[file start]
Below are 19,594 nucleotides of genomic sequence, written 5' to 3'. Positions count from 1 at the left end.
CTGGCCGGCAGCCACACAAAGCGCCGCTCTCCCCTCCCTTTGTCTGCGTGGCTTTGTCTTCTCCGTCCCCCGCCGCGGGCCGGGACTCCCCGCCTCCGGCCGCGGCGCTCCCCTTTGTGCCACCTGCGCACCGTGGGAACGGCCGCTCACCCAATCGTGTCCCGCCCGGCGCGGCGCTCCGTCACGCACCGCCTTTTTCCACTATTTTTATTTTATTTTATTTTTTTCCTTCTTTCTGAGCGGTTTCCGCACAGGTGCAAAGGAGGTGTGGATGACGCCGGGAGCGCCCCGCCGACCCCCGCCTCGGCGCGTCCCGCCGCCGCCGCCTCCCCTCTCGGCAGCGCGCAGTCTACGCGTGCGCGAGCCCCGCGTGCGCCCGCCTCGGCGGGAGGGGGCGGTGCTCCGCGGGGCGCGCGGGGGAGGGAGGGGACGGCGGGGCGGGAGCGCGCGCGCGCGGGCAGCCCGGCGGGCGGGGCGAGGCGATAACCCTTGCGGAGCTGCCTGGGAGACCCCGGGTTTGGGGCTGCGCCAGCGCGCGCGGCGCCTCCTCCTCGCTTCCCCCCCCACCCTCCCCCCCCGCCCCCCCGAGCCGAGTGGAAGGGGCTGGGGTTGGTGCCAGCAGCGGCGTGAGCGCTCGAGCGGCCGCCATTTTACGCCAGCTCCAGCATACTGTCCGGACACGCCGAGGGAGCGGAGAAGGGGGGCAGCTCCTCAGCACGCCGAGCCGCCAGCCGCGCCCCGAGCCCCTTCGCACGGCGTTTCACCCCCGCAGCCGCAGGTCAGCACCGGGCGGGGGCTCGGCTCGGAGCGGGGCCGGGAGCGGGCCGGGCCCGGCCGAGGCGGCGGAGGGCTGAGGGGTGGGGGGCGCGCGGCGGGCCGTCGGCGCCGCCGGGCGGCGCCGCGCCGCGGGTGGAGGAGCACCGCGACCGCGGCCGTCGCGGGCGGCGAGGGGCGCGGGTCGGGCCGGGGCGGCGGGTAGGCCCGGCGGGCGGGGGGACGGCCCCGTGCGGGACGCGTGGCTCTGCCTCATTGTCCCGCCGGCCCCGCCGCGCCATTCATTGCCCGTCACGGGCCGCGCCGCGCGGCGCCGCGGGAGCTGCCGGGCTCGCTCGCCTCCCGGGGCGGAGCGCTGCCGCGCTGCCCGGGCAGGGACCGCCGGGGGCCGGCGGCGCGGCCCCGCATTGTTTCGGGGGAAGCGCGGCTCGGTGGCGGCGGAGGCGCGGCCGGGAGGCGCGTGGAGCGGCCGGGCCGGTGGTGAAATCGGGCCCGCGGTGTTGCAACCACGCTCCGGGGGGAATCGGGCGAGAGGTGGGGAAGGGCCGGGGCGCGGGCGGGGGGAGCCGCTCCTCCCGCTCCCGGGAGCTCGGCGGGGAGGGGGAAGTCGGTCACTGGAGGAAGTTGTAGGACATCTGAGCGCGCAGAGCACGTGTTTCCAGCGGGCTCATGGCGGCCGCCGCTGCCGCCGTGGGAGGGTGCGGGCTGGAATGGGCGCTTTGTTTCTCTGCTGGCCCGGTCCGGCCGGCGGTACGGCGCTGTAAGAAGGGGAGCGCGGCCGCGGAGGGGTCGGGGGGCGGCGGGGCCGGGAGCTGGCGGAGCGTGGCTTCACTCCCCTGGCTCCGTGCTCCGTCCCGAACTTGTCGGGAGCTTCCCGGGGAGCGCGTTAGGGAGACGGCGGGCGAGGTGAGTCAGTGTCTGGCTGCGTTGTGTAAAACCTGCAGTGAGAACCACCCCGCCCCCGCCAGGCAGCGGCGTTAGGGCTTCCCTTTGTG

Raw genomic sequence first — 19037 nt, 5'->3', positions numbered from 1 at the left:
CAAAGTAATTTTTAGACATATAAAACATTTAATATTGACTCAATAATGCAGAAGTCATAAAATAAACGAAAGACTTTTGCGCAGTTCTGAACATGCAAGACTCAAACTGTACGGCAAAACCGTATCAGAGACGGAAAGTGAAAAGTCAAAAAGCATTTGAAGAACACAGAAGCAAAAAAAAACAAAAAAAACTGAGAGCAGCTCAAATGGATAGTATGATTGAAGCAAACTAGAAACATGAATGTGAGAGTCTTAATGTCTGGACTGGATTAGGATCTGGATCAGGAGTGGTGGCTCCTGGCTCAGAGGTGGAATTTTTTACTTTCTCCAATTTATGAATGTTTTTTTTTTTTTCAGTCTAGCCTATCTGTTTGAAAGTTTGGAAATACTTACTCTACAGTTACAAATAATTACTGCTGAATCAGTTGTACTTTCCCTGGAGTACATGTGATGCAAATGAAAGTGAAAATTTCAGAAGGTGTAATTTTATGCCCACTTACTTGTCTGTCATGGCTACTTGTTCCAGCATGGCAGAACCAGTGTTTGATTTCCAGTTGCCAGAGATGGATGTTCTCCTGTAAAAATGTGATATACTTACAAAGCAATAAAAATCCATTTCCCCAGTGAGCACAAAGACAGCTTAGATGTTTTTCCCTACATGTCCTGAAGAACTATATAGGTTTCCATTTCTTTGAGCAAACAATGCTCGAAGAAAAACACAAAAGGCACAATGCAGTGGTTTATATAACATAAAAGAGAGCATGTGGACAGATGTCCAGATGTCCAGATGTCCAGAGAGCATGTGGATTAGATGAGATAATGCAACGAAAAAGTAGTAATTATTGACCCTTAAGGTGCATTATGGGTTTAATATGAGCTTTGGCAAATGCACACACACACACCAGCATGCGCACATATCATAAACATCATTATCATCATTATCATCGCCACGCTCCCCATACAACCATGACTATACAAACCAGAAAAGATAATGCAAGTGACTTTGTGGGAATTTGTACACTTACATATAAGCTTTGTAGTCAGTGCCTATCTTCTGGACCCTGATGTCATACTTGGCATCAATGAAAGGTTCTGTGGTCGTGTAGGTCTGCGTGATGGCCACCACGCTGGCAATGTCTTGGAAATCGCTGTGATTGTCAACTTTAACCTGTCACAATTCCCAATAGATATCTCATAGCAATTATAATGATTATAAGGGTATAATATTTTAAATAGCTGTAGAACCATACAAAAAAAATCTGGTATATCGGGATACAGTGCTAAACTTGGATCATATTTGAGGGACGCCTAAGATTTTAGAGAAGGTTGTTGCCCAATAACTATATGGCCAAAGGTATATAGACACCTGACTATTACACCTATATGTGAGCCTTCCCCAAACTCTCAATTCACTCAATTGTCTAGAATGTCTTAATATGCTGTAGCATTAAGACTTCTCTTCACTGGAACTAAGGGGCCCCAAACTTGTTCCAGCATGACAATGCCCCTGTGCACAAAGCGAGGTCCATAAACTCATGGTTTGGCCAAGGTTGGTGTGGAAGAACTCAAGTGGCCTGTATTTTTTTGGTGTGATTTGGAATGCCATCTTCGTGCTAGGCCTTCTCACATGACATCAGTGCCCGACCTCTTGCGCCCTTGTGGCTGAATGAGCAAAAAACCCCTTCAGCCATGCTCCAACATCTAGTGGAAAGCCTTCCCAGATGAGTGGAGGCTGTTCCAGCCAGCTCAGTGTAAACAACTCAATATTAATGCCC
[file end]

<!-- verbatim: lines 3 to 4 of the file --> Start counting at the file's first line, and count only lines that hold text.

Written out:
Raw genomic sequence first — 19037 nt, 5'->3', positions numbered from 1 at the left:
CAAAGTAATTTTTAGACATATAAAACATTTAATATTGACTCAATAATGCAGAAGTCATAAAATAAACGAAAGACTTTTGCGCAGTTCTGAACATGCAAGACTCAAACTGTACGGCAAAACCGTATCAGAGACGGAAAGTGAAAAGTCAAAAAGCATTTGAAGAACACAGAAGCAAAAAAAAACAAAAAAAACTGAGAGCAGCTCAAATGGATAGTATGATTGAAGCAAACTAGAAACATGAATGTGAGAGTCTTAATGTCTGGACTGGATTAGGATCTGGATCAGGAGTGGTGGCTCCTGGCTCAGAGGTGGAATTTTTTACTTTCTCCAATTTATGAATGTTTTTTTTTTTTTCAGTCTAGCCTATCTGTTTGAAAGTTTGGAAATACTTACTCTACAGTTACAAATAATTACTGCTGAATCAGTTGTACTTTCCCTGGAGTACATGTGATGCAAATGAAAGTGAAAATTTCAGAAGGTGTAATTTTATGCCCACTTACTTGTCTGTCATGGCTACTTGTTCCAGCATGGCAGAACCAGTGTTTGATTTCCAGTTGCCAGAGATGGATGTTCTCCTGTAAAAATGTGATATACTTACAAAGCAATAAAAATCCATTTCCCCAGTGAGCACAAAGACAGCTTAGATGTTTTTCCCTACATGTCCTGAAGAACTATATAGGTTTCCATTTCTTTGAGCAAACAATGCTCGAAGAAAAACACAAAAGGCACAATGCAGTGGTTTATATAACATAAAAGAGAGCATGTGGACAGATGTCCAGATGTCCAGATGTCCAGAGAGCATGTGGATTAGATGAGATAATGCAACGAAAAAGTAGTAATTATTGACCCTTAAGGTGCATTATGGGTTTAATATGAGCTTTGGCAAATGCACACACACACACCAGCATGCGCACATATCATAAACATCATTATCATCATTATCATCGCCACGCTCCCCATACAACCATGACTATACAAACCAGAAAAGATAATGCAAGTGACTTTGTGGGAATTTGTACACTTACATATAAGCTTTGTAGTCAGTGCCTATCTTCTGGACCCTGATGTCATACTTGGCATCAATGAAAGGTTCTGTGGTCGTGTAGGTCTGCGTGATGGCCACCACGCTGGCAATGTCTTGGAAATCGCTGTGATTGTCAACTTTAACCTGTCACAATTCCCAATAGATATCTCATAGCAATTATAATGATTATAAGGGTATAATATTTTAAATAGCTGTAGAACCATACAAAAAAAATCTGGTATATCGGGATACAGTGCTAAACTTGGATCATATTTGAGGGACGCCTAAGATTTTAGAGAAGGTTGTTGCCCAATAACTATATGGCCAAAGGTATATAGACACCTGACTATTACACCTATATGTGAGCCTTCCCCAAACTCTCAATTCACTCAATTGTCTAGAATGTCTTAATATGCTGTAGCATTAAGACTTCTCTTCACTGGAACTAAGGGGCCCCAAACTTGTTCCAGCATGACAATGCCCCTGTGCACAAAGCGAGGTCCATAAACTCATGGTTTGGCCAAGGTTGGTGTGGAAGAACTCAAGTGGCCTGTATTTTTTTGGTGTGATTTGGAATGCCATCTTCGTGCTAGGCCTTCTCACATGACATCAGTGCCCGACCTCTTGCGCCCTTGTGGCTGAATGAGCAAAAAACCCCTTCAGCCATGCTCCAACATCTAGTGGAAAGCCTTCCCAGATGAGTGGAGGCTGTTCCAGCCAGCTCAGTGTAAACAACTCAATATTAATGCCC